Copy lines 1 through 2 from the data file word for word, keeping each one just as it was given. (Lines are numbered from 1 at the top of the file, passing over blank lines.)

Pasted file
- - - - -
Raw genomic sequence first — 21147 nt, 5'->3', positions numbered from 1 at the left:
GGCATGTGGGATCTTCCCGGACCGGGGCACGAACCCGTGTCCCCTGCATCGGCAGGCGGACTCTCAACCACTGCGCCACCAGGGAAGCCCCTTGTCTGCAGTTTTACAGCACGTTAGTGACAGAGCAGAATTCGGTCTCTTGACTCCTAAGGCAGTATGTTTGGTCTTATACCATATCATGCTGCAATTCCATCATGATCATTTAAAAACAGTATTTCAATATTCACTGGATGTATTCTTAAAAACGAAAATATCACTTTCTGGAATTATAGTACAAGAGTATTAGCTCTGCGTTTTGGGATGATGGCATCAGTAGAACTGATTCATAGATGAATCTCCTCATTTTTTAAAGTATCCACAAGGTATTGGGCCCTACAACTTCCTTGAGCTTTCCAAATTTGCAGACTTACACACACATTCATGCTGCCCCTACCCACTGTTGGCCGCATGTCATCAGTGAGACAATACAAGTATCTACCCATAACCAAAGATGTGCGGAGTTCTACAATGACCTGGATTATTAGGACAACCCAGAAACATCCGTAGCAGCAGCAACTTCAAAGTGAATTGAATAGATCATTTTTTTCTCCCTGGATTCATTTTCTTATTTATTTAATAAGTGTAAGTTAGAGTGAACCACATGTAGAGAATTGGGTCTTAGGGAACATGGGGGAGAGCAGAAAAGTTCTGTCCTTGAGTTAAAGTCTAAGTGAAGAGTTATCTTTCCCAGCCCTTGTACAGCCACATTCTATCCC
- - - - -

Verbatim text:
Raw genomic sequence first — 21147 nt, 5'->3', positions numbered from 1 at the left:
GGCATGTGGGATCTTCCCGGACCGGGGCACGAACCCGTGTCCCCTGCATCGGCAGGCGGACTCTCAACCACTGCGCCACCAGGGAAGCCCCTTGTCTGCAGTTTTACAGCACGTTAGTGACAGAGCAGAATTCGGTCTCTTGACTCCTAAGGCAGTATGTTTGGTCTTATACCATATCATGCTGCAATTCCATCATGATCATTTAAAAACAGTATTTCAATATTCACTGGATGTATTCTTAAAAACGAAAATATCACTTTCTGGAATTATAGTACAAGAGTATTAGCTCTGCGTTTTGGGATGATGGCATCAGTAGAACTGATTCATAGATGAATCTCCTCATTTTTTAAAGTATCCACAAGGTATTGGGCCCTACAACTTCCTTGAGCTTTCCAAATTTGCAGACTTACACACACATTCATGCTGCCCCTACCCACTGTTGGCCGCATGTCATCAGTGAGACAATACAAGTATCTACCCATAACCAAAGATGTGCGGAGTTCTACAATGACCTGGATTATTAGGACAACCCAGAAACATCCGTAGCAGCAGCAACTTCAAAGTGAATTGAATAGATCATTTTTTTCTCCCTGGATTCATTTTCTTATTTATTTAATAAGTGTAAGTTAGAGTGAACCACATGTAGAGAATTGGGTCTTAGGGAACATGGGGGAGAGCAGAAAAGTTCTGTCCTTGAGTTAAAGTCTAAGTGAAGAGTTATCTTTCCCAGCCCTTGTACAGCCACATTCTATCCC